Dubront answers bell in win over Royals

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Dubront answers bell in win over Royals

KANSAS CITY -- After going 17 innings Sunday and using nine different pitchers, the Red Sox needed Felix Doubront to take them relatively deep into their road trip opener Monday night.

But Bobby Valentine didn't like the way Doubront's night started.

After issuing a two-out walk to Billy Butler in the first inning, Doubront glared at home plate umpire Tim Tschida, believing the crew chief missed two pitches that should have been strikes.

That was enough to spring Valentine from the dugout.

"I think our starting pitchers are maybe falling into a habit that I don't want to see," explained Valentine, "complaining about the umpire. I went out and tried to put a stop to it before it spread.

"A couple of pitches were close and he stood there and looked at the umpire. That's not the way we're going to start this stuff."

After that, Doubront settled in.

"I focused more and forgot about those calls," said Doubront.

He knew from the beginning that the Red Sox were depending on him to give them some length.

"That was one of my goals," acknowledged Doubront, who improved to 2-1. "I tried to get the most innings I could and battle to the end."

Doubront was done in by some suspect defense. In the second, he allowed two runs, in part because Marlon Byrd couldn't track a fly ball to warning track, allowing a double. In the third, a throwing error by Will Middlebrooks helped set up another two-run inning.

But after Middlebrooks' errant throw, Doubront retired 12 of the next 12 hitters he faced.

"Felix was excellent," said Valentine. "He gave us exactly what we needed. He was efficient. He was right on (course). That's what we needed."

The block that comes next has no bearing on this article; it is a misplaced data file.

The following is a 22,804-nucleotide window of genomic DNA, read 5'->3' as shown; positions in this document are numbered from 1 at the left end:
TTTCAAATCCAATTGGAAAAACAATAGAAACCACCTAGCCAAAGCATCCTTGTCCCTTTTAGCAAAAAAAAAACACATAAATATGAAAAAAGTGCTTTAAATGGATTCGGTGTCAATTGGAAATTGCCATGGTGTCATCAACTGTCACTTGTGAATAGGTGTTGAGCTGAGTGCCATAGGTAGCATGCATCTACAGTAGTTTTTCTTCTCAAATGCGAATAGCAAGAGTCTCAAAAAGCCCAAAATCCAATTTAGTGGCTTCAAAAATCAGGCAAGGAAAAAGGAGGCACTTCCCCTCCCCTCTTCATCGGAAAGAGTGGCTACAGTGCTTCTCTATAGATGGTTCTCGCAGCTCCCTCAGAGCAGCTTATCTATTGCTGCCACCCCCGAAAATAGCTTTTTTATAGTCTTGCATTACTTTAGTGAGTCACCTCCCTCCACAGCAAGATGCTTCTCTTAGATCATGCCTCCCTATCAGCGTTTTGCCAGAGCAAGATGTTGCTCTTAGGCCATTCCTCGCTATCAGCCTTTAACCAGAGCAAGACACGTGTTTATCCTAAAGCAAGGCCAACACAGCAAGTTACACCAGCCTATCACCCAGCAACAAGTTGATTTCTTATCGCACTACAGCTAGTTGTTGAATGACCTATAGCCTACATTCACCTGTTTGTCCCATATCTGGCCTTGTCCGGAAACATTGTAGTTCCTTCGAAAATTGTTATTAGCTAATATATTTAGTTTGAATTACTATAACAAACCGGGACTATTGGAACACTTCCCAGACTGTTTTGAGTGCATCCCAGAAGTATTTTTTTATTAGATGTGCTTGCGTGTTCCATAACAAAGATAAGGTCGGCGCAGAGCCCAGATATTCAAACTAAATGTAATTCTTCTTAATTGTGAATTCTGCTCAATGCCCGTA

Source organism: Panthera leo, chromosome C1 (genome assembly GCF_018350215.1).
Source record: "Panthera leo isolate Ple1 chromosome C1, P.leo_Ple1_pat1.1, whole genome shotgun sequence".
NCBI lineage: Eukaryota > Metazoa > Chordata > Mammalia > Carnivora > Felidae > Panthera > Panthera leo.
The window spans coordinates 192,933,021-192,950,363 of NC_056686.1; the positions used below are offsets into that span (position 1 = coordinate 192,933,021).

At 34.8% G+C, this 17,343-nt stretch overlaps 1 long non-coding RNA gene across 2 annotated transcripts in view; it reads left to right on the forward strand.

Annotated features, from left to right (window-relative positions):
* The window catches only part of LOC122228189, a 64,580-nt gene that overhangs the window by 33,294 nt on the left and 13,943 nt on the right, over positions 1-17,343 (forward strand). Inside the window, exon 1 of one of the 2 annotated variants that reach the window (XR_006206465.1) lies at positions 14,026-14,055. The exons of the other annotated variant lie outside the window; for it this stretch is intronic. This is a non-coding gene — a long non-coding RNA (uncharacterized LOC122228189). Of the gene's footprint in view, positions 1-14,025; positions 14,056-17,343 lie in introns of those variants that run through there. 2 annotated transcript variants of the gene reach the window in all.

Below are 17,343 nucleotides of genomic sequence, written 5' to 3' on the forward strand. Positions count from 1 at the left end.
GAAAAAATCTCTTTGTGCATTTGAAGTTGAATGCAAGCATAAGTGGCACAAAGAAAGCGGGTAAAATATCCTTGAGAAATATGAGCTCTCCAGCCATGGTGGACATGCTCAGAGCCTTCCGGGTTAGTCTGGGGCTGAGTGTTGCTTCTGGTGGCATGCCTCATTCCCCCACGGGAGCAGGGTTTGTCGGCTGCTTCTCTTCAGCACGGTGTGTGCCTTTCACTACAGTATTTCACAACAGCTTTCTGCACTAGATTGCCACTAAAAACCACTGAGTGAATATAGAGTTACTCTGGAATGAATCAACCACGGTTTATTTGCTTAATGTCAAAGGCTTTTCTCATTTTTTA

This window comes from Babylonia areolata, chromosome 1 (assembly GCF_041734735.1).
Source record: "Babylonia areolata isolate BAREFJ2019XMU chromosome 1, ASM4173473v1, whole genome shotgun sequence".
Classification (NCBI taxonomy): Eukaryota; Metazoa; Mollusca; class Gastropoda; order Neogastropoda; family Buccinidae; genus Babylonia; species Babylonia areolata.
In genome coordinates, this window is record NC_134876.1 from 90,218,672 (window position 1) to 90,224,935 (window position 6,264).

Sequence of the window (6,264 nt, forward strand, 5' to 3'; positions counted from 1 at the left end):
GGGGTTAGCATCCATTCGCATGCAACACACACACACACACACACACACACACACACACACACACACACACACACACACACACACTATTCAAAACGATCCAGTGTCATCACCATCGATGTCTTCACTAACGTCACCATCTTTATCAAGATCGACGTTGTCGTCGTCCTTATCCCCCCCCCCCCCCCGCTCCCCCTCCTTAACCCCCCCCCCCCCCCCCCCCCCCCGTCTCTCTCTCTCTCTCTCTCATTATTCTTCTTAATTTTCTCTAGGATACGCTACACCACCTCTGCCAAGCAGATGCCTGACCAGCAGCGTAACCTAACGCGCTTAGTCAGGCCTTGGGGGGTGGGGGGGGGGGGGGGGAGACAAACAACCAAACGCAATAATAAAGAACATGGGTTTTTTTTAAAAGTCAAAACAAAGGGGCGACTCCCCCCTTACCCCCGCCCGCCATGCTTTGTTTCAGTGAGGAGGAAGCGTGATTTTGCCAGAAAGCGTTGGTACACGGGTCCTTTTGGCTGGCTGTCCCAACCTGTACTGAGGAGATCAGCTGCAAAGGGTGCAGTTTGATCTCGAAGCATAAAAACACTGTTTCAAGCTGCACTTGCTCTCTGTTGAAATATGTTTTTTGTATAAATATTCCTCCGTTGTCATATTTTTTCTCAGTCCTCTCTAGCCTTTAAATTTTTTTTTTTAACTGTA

Even in the seventh, when his pitch count carried over 100 and reached 111 -- a career high -- on the final pitch, Doubront wasn't hit hard. The Royals pieced together three singles and a walk to force him from the game, but two of the single weren't hard hit.

"I think every outing, I learn more," he said. "It's good experience. I'm going to have more and more situations like this."

"I thought he threw the ball great," said catcher Kelly Shoppach. "His line is not going to show how well he threw the ball. A couple of goofy things (happened) early -- he really could have got out of there with two or three runs. He was actually more crisp as the game went on. He had more life on his fastball.

"I thought his last four innings were as good as he's thrown."

The Sox are now 4-2 in Doubront's six starts and should be 5-1 had they not blown a 9-1 lead he left for them in the team's infamous April 21 epic bullpen meltdown against the Yankees.

Dustin Pedroia taking cues from Tom Brady to extend his career

Dustin Pedroia taking cues from Tom Brady to extend his career

Dustin Pedroia is no stranger to injuries. That's a big reason why he's no longer a stranger to the sometimes peculiar practices of New England Patriots quarterback Tom Brady.

In an interview on WEEI's "Bradfo Show," Pedroia told Rob Bradford that he's been taking cues from the five-time Super Bowl-winning QB to help extend his playing career and make his body healthier and more durable.